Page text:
Let’s talk about working on your upcoming film, BRIGHT. What excited you about it?
ER: I think that it is an amazing metaphor of the times that we live in. Life is symbolic. Cinema is one of the most vivid and vibrant expressions of symbolism because you have two hours to atomize reality, a whole world in a few hours. In the movie, I play an elf. I'm the ruling class, the one percent of the population. It's an amazing metaphor of the racial, social tension and the collapse of institutions and the cracks in the system and the lack of trust. Trust has been broken, not only here, but everywhere. You're living it this generation, you feel the world is cracking and crumbling. I've been through that the last 18 years in my country and it's happening all over the world, it's a trend. There is a collapse of trust.
Yeah, now more than ever. Especially in America, which was one of the few facades left standing but now the cracks in its foundation are showing...
ER: Yeah The United States... the beacon of institutional power...of democracy. Democracy is based on institution. Institution are non partisan that plants equality before the law, these are confusing and scary times, but I think the only way for us to push back the division and the hate is by empathy. There is a disconnect between what we live, the realities that we live here in the coast and what the people in the middle of the country live.
There was such a lack of transparency that is now being exposed.
ER: Coming from a country torn apart by bigotry and fanaticism, a country that is so polarized like Venezuela, I'm telling you that hate is artificial, it comes from the distance. From a distance, it seems like people from opposing sides really want to kill each other, but if you put them together in a room with a couple of beers, they will start to find common ground. I think it's more of a disconnect that is amplified in a way--manufactured and manipulated. It's not just our leader’s responsibility to push back against this hate and this division, it's our individual responsibility. Our ability and our openness to listen to the other. To listen to someone’s else’s suffering as much as as our own.
The point of politicians is not just to keep the infrastructure there but to be a representative for the voice of the people and the problem is they haven't been that for a long time. They're suppose to unite and bridge gaps but instead they've created bigger gaps.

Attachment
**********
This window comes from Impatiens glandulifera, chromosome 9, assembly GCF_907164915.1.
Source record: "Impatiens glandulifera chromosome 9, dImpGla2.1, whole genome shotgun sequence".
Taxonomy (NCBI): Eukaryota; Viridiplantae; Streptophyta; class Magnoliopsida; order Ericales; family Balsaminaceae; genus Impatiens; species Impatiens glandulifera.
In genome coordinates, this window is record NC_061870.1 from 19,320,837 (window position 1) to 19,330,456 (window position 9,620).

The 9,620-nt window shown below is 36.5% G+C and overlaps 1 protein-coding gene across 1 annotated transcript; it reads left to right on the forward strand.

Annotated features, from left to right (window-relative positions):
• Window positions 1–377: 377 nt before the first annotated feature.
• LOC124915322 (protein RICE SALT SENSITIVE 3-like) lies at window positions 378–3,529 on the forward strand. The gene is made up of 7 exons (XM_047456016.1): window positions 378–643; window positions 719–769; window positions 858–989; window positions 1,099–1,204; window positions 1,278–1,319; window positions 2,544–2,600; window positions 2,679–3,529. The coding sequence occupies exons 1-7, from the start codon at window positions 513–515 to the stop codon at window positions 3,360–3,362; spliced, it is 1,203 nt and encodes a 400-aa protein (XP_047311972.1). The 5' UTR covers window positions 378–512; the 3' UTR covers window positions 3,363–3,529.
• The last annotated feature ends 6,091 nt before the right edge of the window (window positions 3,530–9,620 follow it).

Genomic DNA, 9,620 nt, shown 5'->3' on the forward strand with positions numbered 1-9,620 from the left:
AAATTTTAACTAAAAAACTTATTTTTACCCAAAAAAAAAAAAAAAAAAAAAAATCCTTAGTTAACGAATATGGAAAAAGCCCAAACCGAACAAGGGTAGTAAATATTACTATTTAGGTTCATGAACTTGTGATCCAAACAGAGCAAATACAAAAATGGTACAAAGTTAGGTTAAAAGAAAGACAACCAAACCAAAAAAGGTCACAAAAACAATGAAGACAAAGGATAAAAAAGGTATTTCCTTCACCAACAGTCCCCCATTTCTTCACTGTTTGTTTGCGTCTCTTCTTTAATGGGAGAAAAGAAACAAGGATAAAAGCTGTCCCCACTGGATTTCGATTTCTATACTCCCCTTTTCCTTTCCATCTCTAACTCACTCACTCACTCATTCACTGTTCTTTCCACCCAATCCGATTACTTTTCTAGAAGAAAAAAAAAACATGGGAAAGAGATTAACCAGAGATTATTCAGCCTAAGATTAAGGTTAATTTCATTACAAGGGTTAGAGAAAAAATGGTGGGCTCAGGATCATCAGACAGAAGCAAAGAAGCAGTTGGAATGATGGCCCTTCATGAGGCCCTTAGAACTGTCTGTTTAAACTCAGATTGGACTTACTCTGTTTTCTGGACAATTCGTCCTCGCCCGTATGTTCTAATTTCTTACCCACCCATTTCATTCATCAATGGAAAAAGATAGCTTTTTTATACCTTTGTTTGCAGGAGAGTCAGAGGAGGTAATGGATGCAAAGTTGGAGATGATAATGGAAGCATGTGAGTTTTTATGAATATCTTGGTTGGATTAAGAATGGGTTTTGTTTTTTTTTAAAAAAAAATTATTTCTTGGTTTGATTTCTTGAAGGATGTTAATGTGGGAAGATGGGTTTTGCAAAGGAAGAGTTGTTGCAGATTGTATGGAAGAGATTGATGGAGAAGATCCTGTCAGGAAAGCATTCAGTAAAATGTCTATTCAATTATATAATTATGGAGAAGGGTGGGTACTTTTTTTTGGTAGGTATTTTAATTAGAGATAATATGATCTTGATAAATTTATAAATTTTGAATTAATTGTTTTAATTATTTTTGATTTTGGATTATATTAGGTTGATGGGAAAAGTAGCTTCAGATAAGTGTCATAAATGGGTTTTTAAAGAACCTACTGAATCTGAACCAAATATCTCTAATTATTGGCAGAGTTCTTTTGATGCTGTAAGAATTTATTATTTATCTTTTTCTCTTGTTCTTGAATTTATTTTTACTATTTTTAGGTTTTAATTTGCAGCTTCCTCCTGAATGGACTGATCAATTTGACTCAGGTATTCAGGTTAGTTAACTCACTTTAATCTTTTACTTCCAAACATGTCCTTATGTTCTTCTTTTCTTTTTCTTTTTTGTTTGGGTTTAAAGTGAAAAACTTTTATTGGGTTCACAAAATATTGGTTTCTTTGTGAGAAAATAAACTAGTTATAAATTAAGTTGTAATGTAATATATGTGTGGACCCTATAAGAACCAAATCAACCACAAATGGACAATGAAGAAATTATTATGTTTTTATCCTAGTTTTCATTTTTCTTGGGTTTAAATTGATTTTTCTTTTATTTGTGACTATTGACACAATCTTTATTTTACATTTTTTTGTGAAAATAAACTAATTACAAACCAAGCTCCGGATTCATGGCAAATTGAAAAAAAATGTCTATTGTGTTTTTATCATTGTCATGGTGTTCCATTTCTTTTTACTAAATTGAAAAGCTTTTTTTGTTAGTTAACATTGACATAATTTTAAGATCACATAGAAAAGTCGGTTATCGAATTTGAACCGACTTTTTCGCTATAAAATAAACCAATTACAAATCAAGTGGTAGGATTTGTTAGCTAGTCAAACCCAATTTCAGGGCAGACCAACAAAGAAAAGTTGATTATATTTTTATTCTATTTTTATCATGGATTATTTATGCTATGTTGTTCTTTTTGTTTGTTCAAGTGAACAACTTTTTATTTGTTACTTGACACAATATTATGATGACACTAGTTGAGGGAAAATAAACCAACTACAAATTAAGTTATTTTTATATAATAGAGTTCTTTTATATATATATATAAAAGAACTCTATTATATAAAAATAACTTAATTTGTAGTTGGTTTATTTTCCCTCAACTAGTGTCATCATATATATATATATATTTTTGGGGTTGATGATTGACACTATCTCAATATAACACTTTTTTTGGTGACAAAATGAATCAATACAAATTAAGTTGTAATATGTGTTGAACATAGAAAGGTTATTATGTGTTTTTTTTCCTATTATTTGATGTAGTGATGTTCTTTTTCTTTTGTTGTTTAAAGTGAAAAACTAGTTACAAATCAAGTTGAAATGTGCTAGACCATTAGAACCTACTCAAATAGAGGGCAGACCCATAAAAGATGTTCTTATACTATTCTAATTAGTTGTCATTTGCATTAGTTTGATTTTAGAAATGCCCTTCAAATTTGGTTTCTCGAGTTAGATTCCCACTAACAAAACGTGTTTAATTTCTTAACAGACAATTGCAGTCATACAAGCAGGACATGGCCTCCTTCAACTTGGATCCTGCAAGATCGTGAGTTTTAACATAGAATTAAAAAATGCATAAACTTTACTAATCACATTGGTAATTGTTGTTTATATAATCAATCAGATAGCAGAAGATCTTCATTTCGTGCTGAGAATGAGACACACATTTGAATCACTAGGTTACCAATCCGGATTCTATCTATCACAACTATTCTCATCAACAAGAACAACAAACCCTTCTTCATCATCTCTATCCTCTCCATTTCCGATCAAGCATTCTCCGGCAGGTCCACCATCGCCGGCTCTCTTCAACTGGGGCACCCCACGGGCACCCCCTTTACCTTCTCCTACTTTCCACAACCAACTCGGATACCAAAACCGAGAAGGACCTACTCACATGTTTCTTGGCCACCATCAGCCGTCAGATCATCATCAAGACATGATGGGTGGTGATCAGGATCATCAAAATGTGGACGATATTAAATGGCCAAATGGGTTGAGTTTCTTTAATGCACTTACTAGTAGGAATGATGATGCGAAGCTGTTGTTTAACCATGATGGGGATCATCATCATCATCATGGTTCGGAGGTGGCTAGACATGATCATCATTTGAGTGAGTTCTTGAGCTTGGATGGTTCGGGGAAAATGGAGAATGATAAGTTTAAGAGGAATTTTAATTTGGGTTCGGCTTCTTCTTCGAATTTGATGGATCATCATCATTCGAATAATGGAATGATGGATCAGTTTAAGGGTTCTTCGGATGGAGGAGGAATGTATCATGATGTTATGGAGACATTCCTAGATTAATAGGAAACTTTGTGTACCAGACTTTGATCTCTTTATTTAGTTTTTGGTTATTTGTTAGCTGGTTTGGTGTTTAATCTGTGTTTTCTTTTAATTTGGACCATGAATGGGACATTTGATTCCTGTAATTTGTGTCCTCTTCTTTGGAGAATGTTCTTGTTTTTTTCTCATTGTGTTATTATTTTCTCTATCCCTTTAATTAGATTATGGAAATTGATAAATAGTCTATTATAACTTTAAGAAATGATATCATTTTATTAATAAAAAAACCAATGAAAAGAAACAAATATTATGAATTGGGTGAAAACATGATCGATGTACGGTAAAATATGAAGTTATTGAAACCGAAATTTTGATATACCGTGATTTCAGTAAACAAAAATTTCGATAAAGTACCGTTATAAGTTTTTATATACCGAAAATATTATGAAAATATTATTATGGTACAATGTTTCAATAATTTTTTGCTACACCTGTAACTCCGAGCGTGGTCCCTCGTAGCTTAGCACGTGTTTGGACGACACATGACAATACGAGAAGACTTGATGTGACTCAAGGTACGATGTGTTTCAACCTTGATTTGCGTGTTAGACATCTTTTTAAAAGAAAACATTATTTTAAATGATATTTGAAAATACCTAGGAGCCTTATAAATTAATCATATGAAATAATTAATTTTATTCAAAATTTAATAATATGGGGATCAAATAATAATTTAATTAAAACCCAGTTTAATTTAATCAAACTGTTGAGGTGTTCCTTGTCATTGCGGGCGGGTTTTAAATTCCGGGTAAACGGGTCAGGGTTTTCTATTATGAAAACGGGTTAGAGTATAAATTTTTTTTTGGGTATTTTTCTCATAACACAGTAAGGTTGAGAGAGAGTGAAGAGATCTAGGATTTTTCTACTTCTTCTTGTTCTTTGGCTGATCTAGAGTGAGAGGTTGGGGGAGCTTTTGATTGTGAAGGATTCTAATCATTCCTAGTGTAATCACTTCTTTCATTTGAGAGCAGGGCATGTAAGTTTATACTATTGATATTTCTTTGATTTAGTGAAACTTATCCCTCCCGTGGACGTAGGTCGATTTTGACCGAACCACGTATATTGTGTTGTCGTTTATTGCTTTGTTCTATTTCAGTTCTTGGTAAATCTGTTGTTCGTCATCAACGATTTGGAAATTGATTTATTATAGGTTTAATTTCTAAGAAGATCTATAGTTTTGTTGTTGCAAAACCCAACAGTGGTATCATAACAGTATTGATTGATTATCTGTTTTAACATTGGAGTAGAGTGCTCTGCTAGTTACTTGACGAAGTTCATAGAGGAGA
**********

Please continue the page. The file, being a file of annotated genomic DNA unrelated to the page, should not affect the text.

ER: They have their own agendas. I feel a lot of respect for this country, I love this country, this country has given me many opportunities, it has given the opportunity to fulfill my dreams so I'm not cynical about America at all. It’s so easy to hate or to be cynical, but I just think of all the amazing people, the amazing minds I've met here. I think that there is a very profound disconnect between the people. We need to build bridges for people because one vision is not going to win over the other. We have to agree to disagree, and the beauty of this system of American democracy is the ability to come together, the social tissue of this country has always been very strong, as strong as the institutions that built it, but it can be completely destroyed.
Many people are afraid that institution is crumbling right now…
ER: The country is fanatic right now but again it goes down, it’s a fever. I'm telling you from experience I've seen it all before. I've seen this before like dinner table with friends being completely heated by conversations with politics, people who are not very cautious about talking about politics so that it doesn't affect another one or that a riot doesn't start. People screaming in airplanes, getting slammed or attacked at rallies, people getting spit on at supermarkets, discussions in elevators. I've seen all of that in Venezuela. Its an opportunity to grow and to really pay attention. To pay attention and get involved and think that politics has nothing to do with me whatever happens with politicians in Washington is not going to affect me. It is affecting you right now.